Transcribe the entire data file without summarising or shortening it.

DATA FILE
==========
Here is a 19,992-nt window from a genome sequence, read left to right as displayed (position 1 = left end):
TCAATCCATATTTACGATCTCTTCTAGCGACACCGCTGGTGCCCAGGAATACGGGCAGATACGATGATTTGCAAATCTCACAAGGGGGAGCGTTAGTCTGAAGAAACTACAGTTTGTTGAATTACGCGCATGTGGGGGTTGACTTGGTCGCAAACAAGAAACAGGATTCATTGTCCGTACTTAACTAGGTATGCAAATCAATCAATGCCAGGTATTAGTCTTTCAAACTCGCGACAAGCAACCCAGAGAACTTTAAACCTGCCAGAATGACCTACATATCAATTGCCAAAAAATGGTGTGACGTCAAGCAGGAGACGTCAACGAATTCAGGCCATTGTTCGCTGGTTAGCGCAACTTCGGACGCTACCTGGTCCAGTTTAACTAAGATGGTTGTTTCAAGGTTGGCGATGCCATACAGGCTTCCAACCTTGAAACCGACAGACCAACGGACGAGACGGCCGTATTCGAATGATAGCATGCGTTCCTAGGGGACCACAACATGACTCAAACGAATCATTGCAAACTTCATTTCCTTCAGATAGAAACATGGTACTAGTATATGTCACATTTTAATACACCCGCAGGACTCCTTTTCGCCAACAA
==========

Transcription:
Here is a 19,992-nt window from a genome sequence, read left to right as displayed (position 1 = left end):
TCAATCCATATTTACGATCTCTTCTAGCGACACCGCTGGTGCCCAGGAATACGGGCAGATACGATGATTTGCAAATCTCACAAGGGGGAGCGTTAGTCTGAAGAAACTACAGTTTGTTGAATTACGCGCATGTGGGGGTTGACTTGGTCGCAAACAAGAAACAGGATTCATTGTCCGTACTTAACTAGGTATGCAAATCAATCAATGCCAGGTATTAGTCTTTCAAACTCGCGACAAGCAACCCAGAGAACTTTAAACCTGCCAGAATGACCTACATATCAATTGCCAAAAAATGGTGTGACGTCAAGCAGGAGACGTCAACGAATTCAGGCCATTGTTCGCTGGTTAGCGCAACTTCGGACGCTACCTGGTCCAGTTTAACTAAGATGGTTGTTTCAAGGTTGGCGATGCCATACAGGCTTCCAACCTTGAAACCGACAGACCAACGGACGAGACGGCCGTATTCGAATGATAGCATGCGTTCCTAGGGGACCACAACATGACTCAAACGAATCATTGCAAACTTCATTTCCTTCAGATAGAAACATGGTACTAGTATATGTCACATTTTAATACACCCGCAGGACTCCTTTTCGCCAACAA